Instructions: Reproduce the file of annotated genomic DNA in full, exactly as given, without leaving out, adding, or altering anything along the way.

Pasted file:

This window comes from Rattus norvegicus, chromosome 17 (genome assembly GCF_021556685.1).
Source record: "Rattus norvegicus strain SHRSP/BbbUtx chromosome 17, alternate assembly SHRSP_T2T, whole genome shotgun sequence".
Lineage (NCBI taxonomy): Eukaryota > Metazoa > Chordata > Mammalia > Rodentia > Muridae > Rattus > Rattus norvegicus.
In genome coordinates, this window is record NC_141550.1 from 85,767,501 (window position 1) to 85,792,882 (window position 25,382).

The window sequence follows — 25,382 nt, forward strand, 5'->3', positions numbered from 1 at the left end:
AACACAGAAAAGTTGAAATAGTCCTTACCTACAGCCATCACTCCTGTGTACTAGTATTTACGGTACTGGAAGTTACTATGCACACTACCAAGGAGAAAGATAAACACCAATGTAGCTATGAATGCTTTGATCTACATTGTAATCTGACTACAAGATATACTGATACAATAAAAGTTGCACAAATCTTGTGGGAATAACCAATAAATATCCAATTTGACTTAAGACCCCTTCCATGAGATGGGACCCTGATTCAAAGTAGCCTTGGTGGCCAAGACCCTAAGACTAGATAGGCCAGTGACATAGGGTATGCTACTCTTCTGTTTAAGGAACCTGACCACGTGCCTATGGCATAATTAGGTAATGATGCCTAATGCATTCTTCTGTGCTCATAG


This window comes from Rattus norvegicus, chromosome 17 (genome assembly GCF_021556685.1).
Source record: "Rattus norvegicus strain SHRSP/BbbUtx chromosome 17, alternate assembly SHRSP_T2T, whole genome shotgun sequence".
Lineage (NCBI taxonomy): Eukaryota > Metazoa > Chordata > Mammalia > Rodentia > Muridae > Rattus > Rattus norvegicus.
In genome coordinates, this window is record NC_141550.1 from 85,767,501 (window position 1) to 85,792,882 (window position 25,382).

The window sequence follows — 25,382 nt, forward strand, 5'->3', positions numbered from 1 at the left end:
AACACAGAAAAGTTGAAATAGTCCTTACCTACAGCCATCACTCCTGTGTACTAGTATTTACGGTACTGGAAGTTACTATGCACACTACCAAGGAGAAAGATAAACACCAATGTAGCTATGAATGCTTTGATCTACATTGTAATCTGACTACAAGATATACTGATACAATAAAAGTTGCACAAATCTTGTGGGAATAACCAATAAATATCCAATTTGACTTAAGACCCCTTCCATGAGATGGGACCCTGATTCAAAGTAGCCTTGGTGGCCAAGACCCTAAGACTAGATAGGCCAGTGACATAGGGTATGCTACTCTTCTGTTTAAGGAACCTGACCACGTGCCTATGGCATAATTAGGTAATGATGCCTAATGCATTCTTCTGTGCTCATAG